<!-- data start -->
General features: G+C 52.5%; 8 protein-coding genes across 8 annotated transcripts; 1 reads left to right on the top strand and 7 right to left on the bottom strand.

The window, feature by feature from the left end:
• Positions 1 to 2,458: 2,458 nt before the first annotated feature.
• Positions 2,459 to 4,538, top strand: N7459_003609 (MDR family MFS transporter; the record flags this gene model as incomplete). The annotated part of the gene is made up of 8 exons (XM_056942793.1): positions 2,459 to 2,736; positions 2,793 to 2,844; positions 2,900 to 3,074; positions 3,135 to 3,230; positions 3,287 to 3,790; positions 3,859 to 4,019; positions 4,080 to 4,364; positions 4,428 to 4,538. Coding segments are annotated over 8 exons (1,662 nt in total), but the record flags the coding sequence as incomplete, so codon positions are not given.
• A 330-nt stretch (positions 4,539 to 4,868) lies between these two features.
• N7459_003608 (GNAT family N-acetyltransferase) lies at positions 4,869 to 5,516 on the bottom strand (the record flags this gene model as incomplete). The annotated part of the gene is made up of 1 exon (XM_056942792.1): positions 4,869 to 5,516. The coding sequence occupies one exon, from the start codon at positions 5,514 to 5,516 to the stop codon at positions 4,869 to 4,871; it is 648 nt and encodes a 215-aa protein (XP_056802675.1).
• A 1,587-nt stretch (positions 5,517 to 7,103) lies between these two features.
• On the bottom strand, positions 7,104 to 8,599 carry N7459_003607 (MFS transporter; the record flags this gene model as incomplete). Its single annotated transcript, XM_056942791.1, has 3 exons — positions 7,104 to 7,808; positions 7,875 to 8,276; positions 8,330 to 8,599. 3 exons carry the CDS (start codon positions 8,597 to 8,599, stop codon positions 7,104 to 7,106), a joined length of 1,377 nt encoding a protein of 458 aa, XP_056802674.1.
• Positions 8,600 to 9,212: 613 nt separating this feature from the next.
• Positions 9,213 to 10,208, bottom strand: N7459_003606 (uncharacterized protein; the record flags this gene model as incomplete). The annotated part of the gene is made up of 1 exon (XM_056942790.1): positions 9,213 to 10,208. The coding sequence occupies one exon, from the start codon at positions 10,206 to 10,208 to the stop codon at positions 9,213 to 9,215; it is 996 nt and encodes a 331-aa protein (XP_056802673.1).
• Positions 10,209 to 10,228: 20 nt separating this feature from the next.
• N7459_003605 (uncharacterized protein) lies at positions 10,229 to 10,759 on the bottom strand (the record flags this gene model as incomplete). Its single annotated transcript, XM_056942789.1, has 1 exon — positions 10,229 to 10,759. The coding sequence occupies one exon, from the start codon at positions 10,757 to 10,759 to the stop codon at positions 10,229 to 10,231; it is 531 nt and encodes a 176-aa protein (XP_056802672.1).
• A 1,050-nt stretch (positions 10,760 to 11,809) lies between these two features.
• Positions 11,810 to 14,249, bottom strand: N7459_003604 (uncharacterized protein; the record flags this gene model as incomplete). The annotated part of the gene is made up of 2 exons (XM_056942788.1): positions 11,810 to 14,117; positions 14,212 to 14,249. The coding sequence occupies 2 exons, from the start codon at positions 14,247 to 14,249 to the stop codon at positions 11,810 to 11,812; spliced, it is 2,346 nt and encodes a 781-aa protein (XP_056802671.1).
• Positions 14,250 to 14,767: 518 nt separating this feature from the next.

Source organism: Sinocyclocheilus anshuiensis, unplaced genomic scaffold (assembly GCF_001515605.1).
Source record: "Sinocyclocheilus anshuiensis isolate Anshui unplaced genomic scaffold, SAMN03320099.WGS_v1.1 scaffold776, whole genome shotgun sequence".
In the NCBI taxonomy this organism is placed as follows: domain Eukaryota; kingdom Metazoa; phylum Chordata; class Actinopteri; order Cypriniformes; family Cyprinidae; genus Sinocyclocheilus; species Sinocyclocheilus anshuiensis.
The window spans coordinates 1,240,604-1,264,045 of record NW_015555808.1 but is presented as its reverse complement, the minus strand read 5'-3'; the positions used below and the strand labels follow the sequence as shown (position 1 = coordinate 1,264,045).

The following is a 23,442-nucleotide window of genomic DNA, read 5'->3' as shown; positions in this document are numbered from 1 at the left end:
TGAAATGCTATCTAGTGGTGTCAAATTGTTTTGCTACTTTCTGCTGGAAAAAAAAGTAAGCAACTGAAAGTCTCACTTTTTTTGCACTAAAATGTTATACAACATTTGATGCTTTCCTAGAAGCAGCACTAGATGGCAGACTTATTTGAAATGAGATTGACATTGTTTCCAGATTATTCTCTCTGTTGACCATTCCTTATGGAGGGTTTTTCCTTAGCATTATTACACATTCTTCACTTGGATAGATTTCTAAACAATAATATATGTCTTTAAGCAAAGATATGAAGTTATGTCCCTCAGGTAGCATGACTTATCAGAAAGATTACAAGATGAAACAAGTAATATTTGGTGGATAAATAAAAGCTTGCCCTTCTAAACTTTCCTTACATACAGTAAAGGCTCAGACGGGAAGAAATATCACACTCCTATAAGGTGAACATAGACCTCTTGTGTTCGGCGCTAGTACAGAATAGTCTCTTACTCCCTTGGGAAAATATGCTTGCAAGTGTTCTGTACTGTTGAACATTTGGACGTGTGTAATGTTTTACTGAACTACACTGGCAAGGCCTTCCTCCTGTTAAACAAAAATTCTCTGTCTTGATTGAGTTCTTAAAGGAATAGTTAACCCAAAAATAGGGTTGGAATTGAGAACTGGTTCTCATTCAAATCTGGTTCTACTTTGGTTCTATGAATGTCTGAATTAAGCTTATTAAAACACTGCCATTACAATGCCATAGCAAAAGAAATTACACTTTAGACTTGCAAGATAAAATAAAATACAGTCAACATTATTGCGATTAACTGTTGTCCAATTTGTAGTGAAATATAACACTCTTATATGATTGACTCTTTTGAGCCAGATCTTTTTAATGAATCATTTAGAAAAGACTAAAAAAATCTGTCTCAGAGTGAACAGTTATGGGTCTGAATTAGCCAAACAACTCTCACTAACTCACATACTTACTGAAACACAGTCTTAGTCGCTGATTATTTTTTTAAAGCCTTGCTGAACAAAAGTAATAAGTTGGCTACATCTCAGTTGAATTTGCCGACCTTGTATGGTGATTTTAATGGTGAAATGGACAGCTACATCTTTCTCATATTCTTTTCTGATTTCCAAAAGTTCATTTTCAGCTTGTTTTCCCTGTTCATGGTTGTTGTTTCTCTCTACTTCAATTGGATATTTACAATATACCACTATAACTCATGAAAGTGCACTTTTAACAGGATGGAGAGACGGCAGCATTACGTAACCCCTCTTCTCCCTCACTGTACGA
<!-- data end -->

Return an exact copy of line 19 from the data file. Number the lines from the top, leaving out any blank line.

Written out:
The window spans coordinates 1,240,604-1,264,045 of record NW_015555808.1 but is presented as its reverse complement, the minus strand read 5'-3'; the positions used below and the strand labels follow the sequence as shown (position 1 = coordinate 1,264,045).